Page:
The Lawyer Asia Pacific 150 is the only research report to provide a ranking of the top 100 independent local firms and top 50 global firms in the region. The report offers critical review of some of the fastest growing firms and their strategies, a country-by-country guide to leading legal advisers and legal services market trends, plus exclusive insight into the current business development opportunities in the Asia Pacific. Read more
This year, The Lawyer’s annual ranking of the largest UK law firms by turnover is available as an interactive, digital benchmarking tool. For the first time this will allow you to manipulate each data set against the metrics of your choice.
As ever, the flight home is very quiet. Gone, the heady excitement of the flight out and instead, hushed voices and plenty of caffeine.
Every year, I say I will only ever do two days. And every year I panic and book the full five, not wanting to miss out. But this year I have made a decision that I will stick to and that is the decision not to buy a pass. I’d caved at the last minute this year, not wanting to have the hassle of the door nonsense at the hotels but really, for me, the pass was an extravagance.
I’m at MIPIM for two reasons; one is to meet new people and the other is to look after existing clients. The pass allows me to go to the London stand and listen to Boris, to get into the bars of the big hotels in the daytime and to book an hotel room through Reed Midem. This year I booked a great apartment on my own, bang in the centre, spent approximately an hour at the London stand and had one lunch where I needed to show my pass.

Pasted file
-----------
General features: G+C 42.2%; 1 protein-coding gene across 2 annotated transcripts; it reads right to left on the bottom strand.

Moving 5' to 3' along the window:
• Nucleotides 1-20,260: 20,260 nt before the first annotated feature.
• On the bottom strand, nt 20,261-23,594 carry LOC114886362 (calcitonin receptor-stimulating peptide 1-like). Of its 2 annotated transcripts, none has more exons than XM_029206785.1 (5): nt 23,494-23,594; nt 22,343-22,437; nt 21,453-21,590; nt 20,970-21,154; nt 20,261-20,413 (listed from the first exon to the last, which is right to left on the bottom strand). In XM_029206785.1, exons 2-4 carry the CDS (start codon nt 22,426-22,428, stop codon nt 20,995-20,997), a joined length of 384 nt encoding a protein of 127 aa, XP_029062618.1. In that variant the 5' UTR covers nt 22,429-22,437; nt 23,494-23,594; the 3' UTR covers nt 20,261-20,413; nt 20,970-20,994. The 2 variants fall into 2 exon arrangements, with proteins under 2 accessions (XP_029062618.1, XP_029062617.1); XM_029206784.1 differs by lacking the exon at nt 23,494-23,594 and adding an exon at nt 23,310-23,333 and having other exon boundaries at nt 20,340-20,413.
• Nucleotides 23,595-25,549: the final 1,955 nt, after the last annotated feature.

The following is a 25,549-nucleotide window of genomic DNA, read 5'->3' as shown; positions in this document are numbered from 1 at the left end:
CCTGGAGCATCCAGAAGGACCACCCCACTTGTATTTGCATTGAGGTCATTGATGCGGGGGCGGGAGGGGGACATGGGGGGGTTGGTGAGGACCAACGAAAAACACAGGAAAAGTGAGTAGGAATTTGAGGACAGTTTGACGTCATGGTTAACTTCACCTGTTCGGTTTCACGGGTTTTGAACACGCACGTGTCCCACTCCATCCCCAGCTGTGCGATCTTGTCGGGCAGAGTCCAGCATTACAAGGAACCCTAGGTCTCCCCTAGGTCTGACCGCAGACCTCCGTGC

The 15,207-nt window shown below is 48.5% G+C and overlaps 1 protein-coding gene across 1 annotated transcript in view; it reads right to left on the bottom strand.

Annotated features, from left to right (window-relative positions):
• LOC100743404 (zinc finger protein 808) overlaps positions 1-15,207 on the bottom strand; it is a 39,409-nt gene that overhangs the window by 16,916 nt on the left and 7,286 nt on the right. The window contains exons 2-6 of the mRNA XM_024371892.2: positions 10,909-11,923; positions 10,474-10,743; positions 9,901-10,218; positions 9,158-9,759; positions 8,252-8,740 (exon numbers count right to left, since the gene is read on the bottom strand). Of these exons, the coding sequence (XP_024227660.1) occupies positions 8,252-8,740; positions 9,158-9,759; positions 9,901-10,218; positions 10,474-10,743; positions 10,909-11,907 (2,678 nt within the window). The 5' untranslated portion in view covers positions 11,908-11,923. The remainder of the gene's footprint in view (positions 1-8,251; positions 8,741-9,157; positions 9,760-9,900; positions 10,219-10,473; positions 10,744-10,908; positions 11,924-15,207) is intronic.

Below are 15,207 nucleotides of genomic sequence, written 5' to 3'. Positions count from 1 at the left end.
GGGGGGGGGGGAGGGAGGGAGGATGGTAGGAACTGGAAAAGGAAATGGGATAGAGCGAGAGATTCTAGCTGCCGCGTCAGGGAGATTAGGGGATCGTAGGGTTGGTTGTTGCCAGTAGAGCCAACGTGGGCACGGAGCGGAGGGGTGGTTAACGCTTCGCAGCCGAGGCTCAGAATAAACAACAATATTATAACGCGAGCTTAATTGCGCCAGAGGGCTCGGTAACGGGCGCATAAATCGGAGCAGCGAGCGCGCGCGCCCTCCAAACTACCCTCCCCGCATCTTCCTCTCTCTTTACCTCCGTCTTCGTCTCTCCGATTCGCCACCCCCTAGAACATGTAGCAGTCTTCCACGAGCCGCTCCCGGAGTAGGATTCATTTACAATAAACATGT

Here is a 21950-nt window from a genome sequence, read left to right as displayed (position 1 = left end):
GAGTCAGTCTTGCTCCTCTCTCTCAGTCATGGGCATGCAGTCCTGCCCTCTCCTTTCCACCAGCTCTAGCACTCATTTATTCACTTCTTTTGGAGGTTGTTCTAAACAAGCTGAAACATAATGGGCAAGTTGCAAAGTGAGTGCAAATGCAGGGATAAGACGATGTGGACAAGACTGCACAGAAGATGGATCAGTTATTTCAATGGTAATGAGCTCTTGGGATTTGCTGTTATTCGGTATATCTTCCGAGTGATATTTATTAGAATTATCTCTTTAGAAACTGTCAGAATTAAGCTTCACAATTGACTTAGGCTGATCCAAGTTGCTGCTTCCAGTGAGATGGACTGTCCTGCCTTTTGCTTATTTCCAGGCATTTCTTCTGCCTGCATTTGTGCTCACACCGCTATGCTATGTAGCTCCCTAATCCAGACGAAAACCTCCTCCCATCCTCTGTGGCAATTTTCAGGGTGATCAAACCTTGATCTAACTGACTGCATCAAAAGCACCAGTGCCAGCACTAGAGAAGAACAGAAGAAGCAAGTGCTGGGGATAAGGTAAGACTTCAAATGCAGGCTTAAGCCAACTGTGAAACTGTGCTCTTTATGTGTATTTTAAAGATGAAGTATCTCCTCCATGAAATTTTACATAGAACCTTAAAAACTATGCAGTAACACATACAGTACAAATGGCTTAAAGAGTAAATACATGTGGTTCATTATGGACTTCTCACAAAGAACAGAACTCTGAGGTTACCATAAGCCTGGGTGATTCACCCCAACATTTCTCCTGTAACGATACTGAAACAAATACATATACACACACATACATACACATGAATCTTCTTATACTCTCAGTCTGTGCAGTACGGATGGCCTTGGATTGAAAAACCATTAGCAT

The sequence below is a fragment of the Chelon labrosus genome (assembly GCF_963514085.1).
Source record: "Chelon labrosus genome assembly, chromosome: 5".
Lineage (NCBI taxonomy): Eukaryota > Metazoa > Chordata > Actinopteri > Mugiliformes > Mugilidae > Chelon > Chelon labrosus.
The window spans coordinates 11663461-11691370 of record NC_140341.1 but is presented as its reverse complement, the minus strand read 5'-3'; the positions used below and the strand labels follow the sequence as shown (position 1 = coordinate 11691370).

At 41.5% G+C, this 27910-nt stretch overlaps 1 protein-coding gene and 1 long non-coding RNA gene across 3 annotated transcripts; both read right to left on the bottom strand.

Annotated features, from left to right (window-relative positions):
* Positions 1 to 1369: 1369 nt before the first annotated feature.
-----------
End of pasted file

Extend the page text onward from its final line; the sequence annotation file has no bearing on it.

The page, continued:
I did walk through the main exhibition hall and saw a fair few leggy Russians and whilst there are, no doubt lots of interesting people I could find to talk to, I can do just as much networking along the Croisette and at Bar Roma. Ideally, I want more hours in the day, so I can do both. This I have learnt: you can’t have everything.
And for me, MIPIM is really about listening. Having spent much of the week with bankers, last night was my developer night and very interesting it was too.
▫️At my table, when asked to guess how many residential properties over £10m had sold in Mayfair last year, my property client guessed 19. I guessed 10. According to the agent, the answer was two. And he said that there are 103 residential properties over £10m coming onto the market in the next three years. Is the market going to be saturated?
▫️At an off-plan sale for an East London development, released in London and the Far East simultaneously, 70 sold offshore and 150 or thereabouts in the room, in London. Six lawyers were there till four in the morning, apparently. The London investors were said to be mostly Asian, living in London and buying for investment. Not quite sure that was quite what Boris had in mind, with his “concordat”.
▫️A property fund, bidding for a property in its patch, where it knows the market backwards and had done its homework, put in a bid in the early 20s. It sold for an amount in the early 30s and there were over a dozen bids ahead of it.
That’s a story I’m hearing over and over from the resi boys, at all levels of the market. Silly money throwing itself at deals. Not good news for a lot of lawyers, because their established clients are competing on a playing field that’s very far from level and the deal strike rate is massively reduced. Hence the frenetic activity from lawyers, seeking out the money boys along the front.
And so the mood was positive and there’s lots of activity and plenty of deals, but there’s also frustration at a skewed and unbalanced market.
Foreign money, the very thing that has made home-grown developers very happy, with their flats flying off the shelves, has also made life hard for them on the buying front. A perfect storm.